It's time women cricketers got the same recognition that the men do
Mithali Raj's 200 ODI matches are a stupendous feat, given the prejudice that women’s cricket has faced in India
- Published 5.02.19, 4:38 PM
- Updated 5.02.19, 4:38 PM
- 3 mins read
Sir — It is a matter of great pride for Indian cricket lovers that the ace Indian cricketer, Mithali Raj, has become the first woman in the game to play 200 one-day international matches. This is a stupendous feat, given the struggles and prejudice that women’s cricket has historically faced in India. Raj also has the distinction of being the highest run-scorer in ODIs: she has made 6,622 runs, a tally that includes seven centuries. Given her calibre, it is not difficult to assume that the nation has ample female cricketing talent just waiting to be tapped. It is time women’s cricket and players like Raj got the same recognition that the men get.
Sir — It was interesting to read that the Bharatiya Janata Party-led government at the Centre has moved the Supreme Court because it wants 42 acres of excess land surrounding the disputed site in Ayodhya to be handed over to the ‘original owner’, the Ram Janmabhoomi Nyas. The RJN is a trust that oversees the plans to build the Ram temple. It is not difficult to see why the BJP took this step. After the ignominious defeat it suffered in the assembly polls of three states in the Hindi heartland, it fears for its chances to come to power in the upcoming Lok Sabha elections. As such, it is now trying its best to woo voters with this tactic.
The BJP had promised its supporters that it would get the Ram temple built during its term in the government. It has clearly failed to deliver on its promise. It now wishes to convince voters that it will follow through on the plan if only it can come to power again. Now that it has moved the apex court, the party is receiving accolades from saffron godmen and its supporters.
Sir — The Ayodhya land dispute is in the news again, with a dharma sansad — a two-day conclave of Hindu saints — having been organized at the Kumbh mela and sloganeering having taken place for the announcement of the date for the construction of the Ram mandir. It had also been announced that a massive congregation of sadhus will leave Allahabad and duly march towards Ayodhya, thus building pressure for the construction of the temple to start. With such a sensitive issue gaining prominence again, there is a strong possibility of communal hostility increasing. It is the responsibility of the government to ensure that no violence in the name of religion takes place, especially while the Ayodhya case is still sub judice.
Sir — The BJP’s claim that a significant portion of the non-disputed land in Ayodhya belongs to the RJN has evoked scepticism. The land had been taken over by the Centre in 1993 through the Acquisition of Certain Area at Ayodhya Act in the wake of the violence following the demolition of the Babri Masjid.
It is clear that the BJP is trying every method it can think of to send a message out to voters that it is committed to having a Ram temple built in Ayodhya. One hopes that the citizens of India will know better this time round and choose to vote the saffron party out of power.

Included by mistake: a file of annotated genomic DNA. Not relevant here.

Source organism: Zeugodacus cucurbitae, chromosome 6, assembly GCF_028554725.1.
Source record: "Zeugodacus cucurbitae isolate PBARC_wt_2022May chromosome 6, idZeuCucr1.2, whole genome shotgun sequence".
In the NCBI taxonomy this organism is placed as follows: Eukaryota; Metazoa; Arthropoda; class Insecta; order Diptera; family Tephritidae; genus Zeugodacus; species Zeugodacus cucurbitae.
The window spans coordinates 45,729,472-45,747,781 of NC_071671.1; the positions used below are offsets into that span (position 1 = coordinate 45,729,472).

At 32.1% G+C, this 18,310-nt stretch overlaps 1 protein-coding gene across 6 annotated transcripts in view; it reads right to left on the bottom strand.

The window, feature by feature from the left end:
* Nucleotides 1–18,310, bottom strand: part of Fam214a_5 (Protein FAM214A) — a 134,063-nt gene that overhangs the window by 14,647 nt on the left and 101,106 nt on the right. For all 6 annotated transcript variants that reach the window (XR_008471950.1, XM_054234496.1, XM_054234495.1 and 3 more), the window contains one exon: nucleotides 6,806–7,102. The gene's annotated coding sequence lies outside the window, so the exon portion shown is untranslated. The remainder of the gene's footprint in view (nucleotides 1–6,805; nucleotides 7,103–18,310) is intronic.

In cold blood
Sir — I was outraged to read about the brutal, cold-blooded murder of puppies on the campus of the Nil Ratan Sircar Medical College. It was even more shocking to learn that the heinous crime was committed, and also condoned, by students training to be nurses. Why were these women released on bail and allowed to rejoin their course at the nursing college? Nursing involves taking care of the sick and the elderly. Prerequisites for a career in this profession are compassion, basic humanity, sensitivity to suffering and great patience. The crime committed by the young women proves beyond doubt that they are devoid of the aforementioned traits. None of them is fit to pursue a career as a care-giver. No one who is capable of such malice and violence should be allowed to take up a profession where their patience and feelings of mercy and compassion will almost certainly be put to the test.
These women should be permanently debarred from pursuing a nursing career. If they are not, then I shudder to think of the misfortune of those who shall be tended to by any of them.
Sir — The plight of the puppies on the NRS campus should shock both animal lovers and those who are indifferent to animals. What is the need for such cruelty even if one does not like dogs? It is a pity that the student nurses are unlikely to face any grave consequences for their actions. The lives of animals unfortunately hold little to no value in our country, even though there are anti-cruelty laws in place.
Sir — It is a relief that the Telecom Regulatory Authority of India has announced new regulations and tariffs for the direct-to-home services. The new scheme has given users a much-needed choice of television channels as well as clarity about the pricing.